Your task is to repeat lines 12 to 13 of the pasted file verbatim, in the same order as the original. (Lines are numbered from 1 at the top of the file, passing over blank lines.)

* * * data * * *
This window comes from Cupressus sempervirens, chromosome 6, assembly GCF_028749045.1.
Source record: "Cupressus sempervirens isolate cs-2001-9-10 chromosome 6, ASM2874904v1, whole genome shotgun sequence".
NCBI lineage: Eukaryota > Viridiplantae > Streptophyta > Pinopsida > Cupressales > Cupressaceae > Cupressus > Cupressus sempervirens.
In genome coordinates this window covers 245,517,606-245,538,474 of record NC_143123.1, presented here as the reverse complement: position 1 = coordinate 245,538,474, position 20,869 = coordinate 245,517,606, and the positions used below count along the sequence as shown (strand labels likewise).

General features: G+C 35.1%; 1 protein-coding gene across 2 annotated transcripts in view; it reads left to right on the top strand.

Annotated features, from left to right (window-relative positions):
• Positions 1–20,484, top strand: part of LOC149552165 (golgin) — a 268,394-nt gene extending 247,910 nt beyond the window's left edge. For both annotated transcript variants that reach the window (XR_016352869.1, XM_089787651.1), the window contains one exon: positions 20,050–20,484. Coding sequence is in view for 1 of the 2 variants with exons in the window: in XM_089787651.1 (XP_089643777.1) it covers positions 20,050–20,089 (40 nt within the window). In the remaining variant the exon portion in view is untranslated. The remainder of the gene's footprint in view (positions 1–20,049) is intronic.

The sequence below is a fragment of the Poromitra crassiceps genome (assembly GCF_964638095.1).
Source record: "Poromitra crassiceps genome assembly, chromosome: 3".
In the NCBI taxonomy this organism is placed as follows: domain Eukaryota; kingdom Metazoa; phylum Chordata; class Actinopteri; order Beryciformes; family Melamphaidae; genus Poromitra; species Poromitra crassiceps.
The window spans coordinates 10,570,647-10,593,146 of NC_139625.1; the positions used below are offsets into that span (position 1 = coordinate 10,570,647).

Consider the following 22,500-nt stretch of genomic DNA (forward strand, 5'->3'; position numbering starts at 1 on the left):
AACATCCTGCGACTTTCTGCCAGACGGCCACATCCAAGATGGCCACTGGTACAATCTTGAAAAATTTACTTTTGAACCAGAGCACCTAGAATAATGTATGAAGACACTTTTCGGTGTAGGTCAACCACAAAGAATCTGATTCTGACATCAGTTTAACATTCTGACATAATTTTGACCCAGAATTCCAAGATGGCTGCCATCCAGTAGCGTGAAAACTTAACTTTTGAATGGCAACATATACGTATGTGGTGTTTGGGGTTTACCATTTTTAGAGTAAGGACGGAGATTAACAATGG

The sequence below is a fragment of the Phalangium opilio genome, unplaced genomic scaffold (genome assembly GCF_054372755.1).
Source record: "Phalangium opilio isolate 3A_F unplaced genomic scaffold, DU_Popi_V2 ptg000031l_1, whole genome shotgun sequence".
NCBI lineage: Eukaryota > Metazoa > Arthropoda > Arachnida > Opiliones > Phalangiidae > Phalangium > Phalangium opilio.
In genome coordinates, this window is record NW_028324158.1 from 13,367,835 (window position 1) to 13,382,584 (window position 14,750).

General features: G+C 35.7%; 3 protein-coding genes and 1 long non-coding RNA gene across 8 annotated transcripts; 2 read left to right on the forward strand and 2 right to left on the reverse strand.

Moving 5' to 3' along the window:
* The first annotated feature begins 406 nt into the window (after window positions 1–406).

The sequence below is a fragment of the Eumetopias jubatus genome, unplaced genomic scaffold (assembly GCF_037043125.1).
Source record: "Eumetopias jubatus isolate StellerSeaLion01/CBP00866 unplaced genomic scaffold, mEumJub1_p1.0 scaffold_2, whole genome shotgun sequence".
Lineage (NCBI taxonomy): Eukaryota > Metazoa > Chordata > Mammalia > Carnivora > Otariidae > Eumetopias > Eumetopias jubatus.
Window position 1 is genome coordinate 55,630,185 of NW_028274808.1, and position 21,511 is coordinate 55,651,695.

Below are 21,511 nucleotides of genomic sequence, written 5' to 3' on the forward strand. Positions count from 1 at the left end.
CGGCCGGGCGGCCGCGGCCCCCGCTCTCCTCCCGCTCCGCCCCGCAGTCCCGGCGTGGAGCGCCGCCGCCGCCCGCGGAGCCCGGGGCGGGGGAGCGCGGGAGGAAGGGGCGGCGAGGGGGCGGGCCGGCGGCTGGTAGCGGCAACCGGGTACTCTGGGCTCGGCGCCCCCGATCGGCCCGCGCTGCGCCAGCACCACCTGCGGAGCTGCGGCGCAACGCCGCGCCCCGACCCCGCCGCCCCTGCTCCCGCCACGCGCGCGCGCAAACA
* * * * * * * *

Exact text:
Consider the following 22,500-nt stretch of genomic DNA (forward strand, 5'->3'; position numbering starts at 1 on the left):
AACATCCTGCGACTTTCTGCCAGACGGCCACATCCAAGATGGCCACTGGTACAATCTTGAAAAATTTACTTTTGAACCAGAGCACCTAGAATAATGTATGAAGACACTTTTCGGTGTAGGTCAACCACAAAGAATCTGATTCTGACATCAGTTTAACATTCTGACATAATTTTGACCCAGAATTCCAAGATGGCTGCCATCCAGTAGCGTGAAAACTTAACTTTTGAATGGCAACATATACGTATGTGGTGTTTGGGGTTTACCATTTTTAGAGTAAGGACGGAGATTAACAATGG